- The Washington Times - Monday, June 18, 2012

As an international summit in Mexico got under way Monday, Mexican President Felipe Calderon thanked President Obama in person for his decision to stop deporting young adults who are in the U.S. illegally.

The Mexican leader, who is playing host to the Group of 20 summit in Los Cabos, praised Mr. Obama’s “valor and courage” for taking the executive action on immigration Friday.

Mr. Calderon called the move “unprecedented” and said at the summit that he’s sure many families in the U.S. are thanking Mr. Obama as well.

On Friday, Mr. Obama and Homeland Security Secretary Janet A. Napolitano announced they would categorically stop deporting illegal immigrants younger than 30 who were brought to the country before they were 16, have been here for at least five years, and have completed high school, earned an equivalency diploma or joined the U.S. military.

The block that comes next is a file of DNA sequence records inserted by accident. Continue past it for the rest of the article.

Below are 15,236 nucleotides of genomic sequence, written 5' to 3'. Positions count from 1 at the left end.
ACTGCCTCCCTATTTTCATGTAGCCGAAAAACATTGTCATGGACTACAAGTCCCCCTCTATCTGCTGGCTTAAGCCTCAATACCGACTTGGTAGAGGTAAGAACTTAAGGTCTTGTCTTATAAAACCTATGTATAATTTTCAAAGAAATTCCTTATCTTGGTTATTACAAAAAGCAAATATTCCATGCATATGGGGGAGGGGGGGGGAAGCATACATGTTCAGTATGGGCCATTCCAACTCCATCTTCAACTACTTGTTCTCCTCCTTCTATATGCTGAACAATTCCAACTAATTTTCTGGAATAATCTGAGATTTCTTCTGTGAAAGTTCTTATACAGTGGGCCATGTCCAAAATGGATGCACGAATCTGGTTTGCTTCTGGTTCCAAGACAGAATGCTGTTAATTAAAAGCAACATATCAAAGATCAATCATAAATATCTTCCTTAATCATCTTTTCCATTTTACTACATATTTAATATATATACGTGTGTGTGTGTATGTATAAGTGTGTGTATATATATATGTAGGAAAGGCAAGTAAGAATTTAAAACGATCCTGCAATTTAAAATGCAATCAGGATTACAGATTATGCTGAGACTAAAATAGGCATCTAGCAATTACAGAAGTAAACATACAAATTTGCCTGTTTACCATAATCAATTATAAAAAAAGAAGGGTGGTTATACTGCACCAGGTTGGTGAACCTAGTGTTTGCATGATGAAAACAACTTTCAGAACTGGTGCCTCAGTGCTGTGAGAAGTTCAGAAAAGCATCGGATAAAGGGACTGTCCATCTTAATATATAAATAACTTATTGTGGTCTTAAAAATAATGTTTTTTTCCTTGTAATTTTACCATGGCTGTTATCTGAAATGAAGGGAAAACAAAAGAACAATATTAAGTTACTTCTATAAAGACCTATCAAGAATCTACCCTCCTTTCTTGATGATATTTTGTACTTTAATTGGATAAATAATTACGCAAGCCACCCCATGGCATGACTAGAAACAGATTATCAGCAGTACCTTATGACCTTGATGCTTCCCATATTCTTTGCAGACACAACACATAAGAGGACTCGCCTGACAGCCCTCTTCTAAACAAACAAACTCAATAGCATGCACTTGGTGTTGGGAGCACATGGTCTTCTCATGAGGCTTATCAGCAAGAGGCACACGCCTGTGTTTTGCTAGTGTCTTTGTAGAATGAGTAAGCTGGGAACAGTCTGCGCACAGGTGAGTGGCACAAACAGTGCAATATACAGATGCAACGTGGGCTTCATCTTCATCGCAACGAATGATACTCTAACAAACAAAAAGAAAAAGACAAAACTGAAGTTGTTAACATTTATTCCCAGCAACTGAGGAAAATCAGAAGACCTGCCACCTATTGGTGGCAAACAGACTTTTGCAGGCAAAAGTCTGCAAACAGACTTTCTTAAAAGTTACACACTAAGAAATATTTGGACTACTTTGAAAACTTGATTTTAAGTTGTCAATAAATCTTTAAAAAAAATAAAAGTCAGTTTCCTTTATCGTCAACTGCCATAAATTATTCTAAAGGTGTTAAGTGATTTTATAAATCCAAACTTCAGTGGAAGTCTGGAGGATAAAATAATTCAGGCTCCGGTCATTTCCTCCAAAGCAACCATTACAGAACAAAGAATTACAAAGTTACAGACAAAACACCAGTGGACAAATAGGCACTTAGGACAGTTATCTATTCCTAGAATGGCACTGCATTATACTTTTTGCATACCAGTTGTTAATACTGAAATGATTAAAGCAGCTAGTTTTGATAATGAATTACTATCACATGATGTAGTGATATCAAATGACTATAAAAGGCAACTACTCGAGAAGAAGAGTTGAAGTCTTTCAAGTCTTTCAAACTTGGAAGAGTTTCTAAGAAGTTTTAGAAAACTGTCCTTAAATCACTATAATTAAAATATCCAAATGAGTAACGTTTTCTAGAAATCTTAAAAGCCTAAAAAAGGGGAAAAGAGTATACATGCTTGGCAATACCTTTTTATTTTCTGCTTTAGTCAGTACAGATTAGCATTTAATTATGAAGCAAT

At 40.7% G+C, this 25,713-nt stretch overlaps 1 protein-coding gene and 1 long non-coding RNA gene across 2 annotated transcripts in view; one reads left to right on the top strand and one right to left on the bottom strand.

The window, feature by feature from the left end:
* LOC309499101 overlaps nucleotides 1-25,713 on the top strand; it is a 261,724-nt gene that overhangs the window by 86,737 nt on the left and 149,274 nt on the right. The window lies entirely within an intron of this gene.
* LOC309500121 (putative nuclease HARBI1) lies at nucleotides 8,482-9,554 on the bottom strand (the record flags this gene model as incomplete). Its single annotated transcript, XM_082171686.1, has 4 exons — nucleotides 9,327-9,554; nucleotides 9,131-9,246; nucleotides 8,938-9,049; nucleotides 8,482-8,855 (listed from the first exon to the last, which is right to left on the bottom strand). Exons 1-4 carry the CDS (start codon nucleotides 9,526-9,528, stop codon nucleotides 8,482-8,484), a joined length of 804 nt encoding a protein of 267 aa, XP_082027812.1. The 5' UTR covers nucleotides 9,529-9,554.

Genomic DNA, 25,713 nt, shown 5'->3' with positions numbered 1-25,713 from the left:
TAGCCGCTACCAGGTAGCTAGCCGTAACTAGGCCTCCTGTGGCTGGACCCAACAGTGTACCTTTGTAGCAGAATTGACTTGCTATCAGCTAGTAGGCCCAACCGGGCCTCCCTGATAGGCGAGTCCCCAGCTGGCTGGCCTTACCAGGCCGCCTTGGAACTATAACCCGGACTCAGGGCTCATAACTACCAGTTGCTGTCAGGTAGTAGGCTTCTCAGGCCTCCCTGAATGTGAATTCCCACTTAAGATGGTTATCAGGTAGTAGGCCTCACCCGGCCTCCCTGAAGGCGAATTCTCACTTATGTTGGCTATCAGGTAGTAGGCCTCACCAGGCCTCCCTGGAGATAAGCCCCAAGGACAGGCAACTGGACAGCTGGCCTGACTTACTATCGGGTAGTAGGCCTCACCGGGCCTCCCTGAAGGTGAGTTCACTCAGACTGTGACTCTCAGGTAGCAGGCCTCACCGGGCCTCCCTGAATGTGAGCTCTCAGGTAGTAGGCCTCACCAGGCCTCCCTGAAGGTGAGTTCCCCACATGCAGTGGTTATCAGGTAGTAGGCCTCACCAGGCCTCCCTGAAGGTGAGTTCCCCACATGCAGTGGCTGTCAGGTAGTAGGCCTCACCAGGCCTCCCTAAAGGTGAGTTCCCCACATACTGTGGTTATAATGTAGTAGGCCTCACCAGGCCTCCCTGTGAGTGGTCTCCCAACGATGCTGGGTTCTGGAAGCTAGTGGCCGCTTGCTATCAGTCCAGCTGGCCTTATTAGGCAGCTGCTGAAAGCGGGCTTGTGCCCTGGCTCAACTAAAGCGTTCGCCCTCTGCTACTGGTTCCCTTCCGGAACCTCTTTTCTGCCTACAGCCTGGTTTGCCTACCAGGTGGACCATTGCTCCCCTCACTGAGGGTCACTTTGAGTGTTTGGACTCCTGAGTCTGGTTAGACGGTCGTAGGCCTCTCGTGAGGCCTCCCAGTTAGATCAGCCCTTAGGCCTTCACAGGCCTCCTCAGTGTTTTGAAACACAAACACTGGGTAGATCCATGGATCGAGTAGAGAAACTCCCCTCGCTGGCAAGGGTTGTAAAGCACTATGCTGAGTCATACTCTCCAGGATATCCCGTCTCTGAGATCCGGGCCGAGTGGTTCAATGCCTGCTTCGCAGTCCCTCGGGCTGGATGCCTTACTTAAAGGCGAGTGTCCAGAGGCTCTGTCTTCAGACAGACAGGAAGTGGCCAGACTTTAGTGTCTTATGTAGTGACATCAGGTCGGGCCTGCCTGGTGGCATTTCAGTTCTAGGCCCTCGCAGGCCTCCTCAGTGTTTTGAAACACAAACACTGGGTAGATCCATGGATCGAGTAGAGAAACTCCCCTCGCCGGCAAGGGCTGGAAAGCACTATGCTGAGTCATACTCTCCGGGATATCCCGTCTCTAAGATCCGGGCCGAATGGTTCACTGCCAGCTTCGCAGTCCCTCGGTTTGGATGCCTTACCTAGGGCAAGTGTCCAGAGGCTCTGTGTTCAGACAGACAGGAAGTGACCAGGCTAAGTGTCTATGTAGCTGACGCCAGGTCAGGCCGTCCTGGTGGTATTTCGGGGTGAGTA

Those criteria are similar to the Dream Act, which never passed Congress but would have granted a path to citizenship to most illegal immigrants younger than 30.

The move, which Mr. Obama previously insisted he didn’t have the power to make, put presumed Republican presidential nominee Mitt Romney on the defensive. Mr. Romney didn’t say whether he would revoke the action if elected, but he did say Mr. Obama´s move was all about election-year politics.

“The timing is pretty clear,” Mr. Romney said on CBS’ “Face the Nation” on Sunday. “If he really wanted to make a solution that dealt with these children or with illegal immigration in America, then this is something he would have taken up in his first 3½ years, not in his last few months.”

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